Hudson's Bay Company. It was not adopted because of its theoretical
attractiveness. The people in Edmonton in 1904 did not know whether
Henry George was a horse or a dog. There is no serious thought
of taxing buildings. The plan stimulates building but thus far has
not interfered with speculation.
An alderman :
The system was adopted in order to reach the non-resident specu-
lator. The city has gone too far in the direction of the single tax.
However, it is a satisfaction to be able to get at the speculators, many
of whom have made enormous fortunes in Edmonton real estate.
Nevertheless the system has not been very effective in discouraging
speculation. It has probably stimulated building. The tax experi-
ments, together with municipal ownership, have had the effect of hurting
the credit of the city.
A city official:
There is no doubt about the attractiveness of the scheme when
land values are expanding very rapidly. There is considerable doubt
about its value under other conditions. Embarrassment may be expe-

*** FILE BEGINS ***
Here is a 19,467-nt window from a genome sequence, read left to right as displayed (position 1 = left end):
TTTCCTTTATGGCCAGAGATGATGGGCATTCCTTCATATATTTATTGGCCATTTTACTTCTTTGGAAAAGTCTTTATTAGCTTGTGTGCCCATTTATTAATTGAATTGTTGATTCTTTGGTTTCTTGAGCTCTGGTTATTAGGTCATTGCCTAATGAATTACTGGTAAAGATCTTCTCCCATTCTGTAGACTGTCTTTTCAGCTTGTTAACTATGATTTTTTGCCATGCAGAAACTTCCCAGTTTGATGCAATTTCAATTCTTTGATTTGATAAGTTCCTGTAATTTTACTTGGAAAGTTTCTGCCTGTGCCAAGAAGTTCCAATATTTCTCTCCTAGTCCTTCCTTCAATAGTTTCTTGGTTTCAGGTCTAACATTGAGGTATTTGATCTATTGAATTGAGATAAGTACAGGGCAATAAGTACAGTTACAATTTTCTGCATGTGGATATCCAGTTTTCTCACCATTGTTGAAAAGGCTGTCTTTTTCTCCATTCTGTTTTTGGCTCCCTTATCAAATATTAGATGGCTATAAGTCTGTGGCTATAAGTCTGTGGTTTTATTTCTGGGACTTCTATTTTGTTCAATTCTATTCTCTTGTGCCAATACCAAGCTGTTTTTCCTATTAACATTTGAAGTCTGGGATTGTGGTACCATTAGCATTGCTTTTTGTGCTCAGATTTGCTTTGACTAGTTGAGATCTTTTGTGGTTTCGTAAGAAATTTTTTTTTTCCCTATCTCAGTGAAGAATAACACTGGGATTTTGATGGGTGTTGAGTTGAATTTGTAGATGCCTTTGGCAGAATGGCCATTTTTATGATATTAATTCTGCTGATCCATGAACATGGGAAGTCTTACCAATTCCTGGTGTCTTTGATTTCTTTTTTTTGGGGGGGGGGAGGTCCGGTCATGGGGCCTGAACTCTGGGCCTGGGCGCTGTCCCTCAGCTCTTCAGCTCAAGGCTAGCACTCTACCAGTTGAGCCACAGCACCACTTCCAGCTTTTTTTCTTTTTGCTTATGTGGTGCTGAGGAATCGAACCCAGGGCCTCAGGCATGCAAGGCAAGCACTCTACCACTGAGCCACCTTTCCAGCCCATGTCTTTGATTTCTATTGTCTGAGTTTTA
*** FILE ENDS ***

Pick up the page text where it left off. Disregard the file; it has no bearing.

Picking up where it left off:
rienced in Edmonton very shortly. Last year the tax rate jumped from
twelve to sixteen mills. Expenditures must be increased still further.
There is no increase in land values this year. Unless conditions change
so as to cause a rise in land values, the tax rate is likely to become
unbearably high. One thing is sure, land values will not increase
materially in the near future from new additions to the city. It looks
as if the city would be forced to seek some new sources of revenue.
A city official :
Nothing definite can be said about the success or failure of the
tax system in Edmonton. It is still in the experimental stage.
A city official :
The plan in force makes the assessment work very much more
simple and cheap than it otherwise would be and is therefore attrac-
tive from the administrative point of view. The single tax has never
been really tested in Edmonton and it is impossible to say whether it
has been a success or not. It will probably be impossible to give an
answer until another ten years have passed.
A city official :
The plan in force has a powerful appeal because of its simplicity.
It furnishes a system which is easily understood.